I believe that Koji-do is Ko^je-do (o^ indicates the vowel o with a breve on it, a
lax vowel similar to English u as in 'gun', in McCune-Reischauer System of Korean romanization). Ko^je-do
is located on the southern sea (towards the east) of Korea near Pusan. There used to be a POW camp during the
Korean War, where my father was detained as a young man in 1953. In the romanization system set out by the
Korean government (enacted 3 years ago), it is spelled Geoje-do.
Ri is a rural district unit, similar to 'town' in the US system. Rural admistratative districts are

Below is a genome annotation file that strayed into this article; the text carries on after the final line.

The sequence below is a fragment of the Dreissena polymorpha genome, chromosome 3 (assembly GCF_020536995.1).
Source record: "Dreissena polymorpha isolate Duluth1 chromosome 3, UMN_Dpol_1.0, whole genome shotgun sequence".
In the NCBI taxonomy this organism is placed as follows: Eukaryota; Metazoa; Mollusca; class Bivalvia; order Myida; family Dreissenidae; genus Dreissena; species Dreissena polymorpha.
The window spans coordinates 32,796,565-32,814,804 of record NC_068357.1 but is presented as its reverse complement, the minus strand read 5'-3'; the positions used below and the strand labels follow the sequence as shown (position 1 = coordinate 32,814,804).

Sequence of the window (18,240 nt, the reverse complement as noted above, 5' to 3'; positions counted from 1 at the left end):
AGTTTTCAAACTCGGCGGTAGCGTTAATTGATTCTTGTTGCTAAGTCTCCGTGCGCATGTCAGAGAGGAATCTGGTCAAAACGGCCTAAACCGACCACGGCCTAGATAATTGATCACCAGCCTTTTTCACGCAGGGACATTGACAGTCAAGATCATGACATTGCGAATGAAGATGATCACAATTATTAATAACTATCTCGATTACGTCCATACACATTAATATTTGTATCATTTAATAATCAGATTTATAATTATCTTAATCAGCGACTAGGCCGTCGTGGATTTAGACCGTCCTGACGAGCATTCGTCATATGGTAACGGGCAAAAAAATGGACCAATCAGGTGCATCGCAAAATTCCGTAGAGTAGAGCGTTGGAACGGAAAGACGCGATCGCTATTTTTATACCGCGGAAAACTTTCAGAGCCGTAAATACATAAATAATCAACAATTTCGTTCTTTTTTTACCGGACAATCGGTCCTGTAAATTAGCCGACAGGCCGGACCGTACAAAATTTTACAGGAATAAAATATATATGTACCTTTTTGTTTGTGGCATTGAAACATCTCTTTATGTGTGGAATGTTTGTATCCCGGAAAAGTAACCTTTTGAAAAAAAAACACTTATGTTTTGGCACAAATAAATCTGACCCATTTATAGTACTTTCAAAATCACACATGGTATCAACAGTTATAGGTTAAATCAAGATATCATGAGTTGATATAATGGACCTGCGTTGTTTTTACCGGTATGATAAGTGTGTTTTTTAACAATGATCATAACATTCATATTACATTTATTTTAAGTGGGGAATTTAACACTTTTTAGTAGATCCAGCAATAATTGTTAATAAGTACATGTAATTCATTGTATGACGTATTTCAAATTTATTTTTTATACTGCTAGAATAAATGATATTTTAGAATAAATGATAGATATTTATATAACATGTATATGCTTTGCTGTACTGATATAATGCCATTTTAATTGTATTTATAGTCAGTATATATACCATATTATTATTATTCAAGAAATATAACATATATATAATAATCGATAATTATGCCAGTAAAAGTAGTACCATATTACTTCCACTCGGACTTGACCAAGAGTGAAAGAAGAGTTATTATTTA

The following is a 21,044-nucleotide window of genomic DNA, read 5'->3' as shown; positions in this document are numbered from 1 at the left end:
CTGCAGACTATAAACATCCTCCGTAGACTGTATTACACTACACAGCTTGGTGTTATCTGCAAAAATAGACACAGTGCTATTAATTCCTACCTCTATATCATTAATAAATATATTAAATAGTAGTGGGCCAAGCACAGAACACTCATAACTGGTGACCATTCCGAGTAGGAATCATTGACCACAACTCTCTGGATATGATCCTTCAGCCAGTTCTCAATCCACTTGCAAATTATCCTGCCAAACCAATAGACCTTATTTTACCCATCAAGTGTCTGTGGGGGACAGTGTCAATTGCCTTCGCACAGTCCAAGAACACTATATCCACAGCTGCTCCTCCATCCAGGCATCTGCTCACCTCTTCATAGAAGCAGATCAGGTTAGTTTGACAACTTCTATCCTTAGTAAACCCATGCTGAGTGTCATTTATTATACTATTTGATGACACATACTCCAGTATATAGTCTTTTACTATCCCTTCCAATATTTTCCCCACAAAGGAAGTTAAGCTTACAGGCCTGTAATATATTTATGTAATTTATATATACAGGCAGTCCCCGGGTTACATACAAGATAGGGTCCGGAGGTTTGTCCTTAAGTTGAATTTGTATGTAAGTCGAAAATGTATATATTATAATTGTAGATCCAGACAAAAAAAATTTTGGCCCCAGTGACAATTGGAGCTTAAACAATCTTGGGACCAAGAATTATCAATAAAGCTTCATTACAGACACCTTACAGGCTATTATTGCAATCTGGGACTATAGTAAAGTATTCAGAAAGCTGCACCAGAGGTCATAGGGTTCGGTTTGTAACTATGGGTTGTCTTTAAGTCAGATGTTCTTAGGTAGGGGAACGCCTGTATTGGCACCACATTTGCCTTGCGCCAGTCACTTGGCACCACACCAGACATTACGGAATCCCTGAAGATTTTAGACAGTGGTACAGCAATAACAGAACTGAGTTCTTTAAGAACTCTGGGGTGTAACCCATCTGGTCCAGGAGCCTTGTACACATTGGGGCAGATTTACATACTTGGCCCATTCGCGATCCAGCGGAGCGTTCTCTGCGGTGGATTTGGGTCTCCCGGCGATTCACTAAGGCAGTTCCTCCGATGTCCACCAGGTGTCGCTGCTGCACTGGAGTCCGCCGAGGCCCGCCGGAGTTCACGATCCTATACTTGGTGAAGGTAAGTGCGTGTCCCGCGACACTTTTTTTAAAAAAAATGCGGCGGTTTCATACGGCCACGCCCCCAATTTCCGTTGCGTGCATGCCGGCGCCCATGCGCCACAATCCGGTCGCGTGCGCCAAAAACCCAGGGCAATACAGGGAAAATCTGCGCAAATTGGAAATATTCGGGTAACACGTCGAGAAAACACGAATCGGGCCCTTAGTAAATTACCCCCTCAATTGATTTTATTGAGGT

formatted (from larger to smaller units): do/to (province) - kun/gun (county) - myo^n (district) -
ri (town). This -do/to as in 'province' is different from -do as in Ko^je-do, the latter meaning
I believe -ni is a variation of -ri caused by a phonological rule of Korean. The segment /ri/ becomes
nasalized after certain consonants, such as -k, -p, or other nasal consonants (-m, -n, -ng): e.g. Yangchon-ni,
If I guessed correctly, -song is '-so^ng' meaning 'castle' or 'fortress', such as Nam Han san-so^ng
"Mountain Fortress of South Han River"